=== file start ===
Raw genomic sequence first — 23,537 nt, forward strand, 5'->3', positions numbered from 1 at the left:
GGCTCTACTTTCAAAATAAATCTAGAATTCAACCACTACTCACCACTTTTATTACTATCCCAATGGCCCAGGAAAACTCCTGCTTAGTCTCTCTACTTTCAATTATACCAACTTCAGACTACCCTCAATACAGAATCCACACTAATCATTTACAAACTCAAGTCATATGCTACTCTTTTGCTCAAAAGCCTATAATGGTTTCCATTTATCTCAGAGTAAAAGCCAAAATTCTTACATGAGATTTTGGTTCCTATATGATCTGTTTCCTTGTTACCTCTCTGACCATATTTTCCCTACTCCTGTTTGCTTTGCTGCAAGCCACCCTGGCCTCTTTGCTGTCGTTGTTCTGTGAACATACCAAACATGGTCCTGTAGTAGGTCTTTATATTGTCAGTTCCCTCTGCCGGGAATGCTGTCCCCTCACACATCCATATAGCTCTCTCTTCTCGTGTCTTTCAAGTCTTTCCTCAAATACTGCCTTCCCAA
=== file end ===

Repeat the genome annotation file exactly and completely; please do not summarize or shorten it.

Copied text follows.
Raw genomic sequence first — 23,537 nt, forward strand, 5'->3', positions numbered from 1 at the left:
GGCTCTACTTTCAAAATAAATCTAGAATTCAACCACTACTCACCACTTTTATTACTATCCCAATGGCCCAGGAAAACTCCTGCTTAGTCTCTCTACTTTCAATTATACCAACTTCAGACTACCCTCAATACAGAATCCACACTAATCATTTACAAACTCAAGTCATATGCTACTCTTTTGCTCAAAAGCCTATAATGGTTTCCATTTATCTCAGAGTAAAAGCCAAAATTCTTACATGAGATTTTGGTTCCTATATGATCTGTTTCCTTGTTACCTCTCTGACCATATTTTCCCTACTCCTGTTTGCTTTGCTGCAAGCCACCCTGGCCTCTTTGCTGTCGTTGTTCTGTGAACATACCAAACATGGTCCTGTAGTAGGTCTTTATATTGTCAGTTCCCTCTGCCGGGAATGCTGTCCCCTCACACATCCATATAGCTCTCTCTTCTCGTGTCTTTCAAGTCTTTCCTCAAATACTGCCTTCCCAA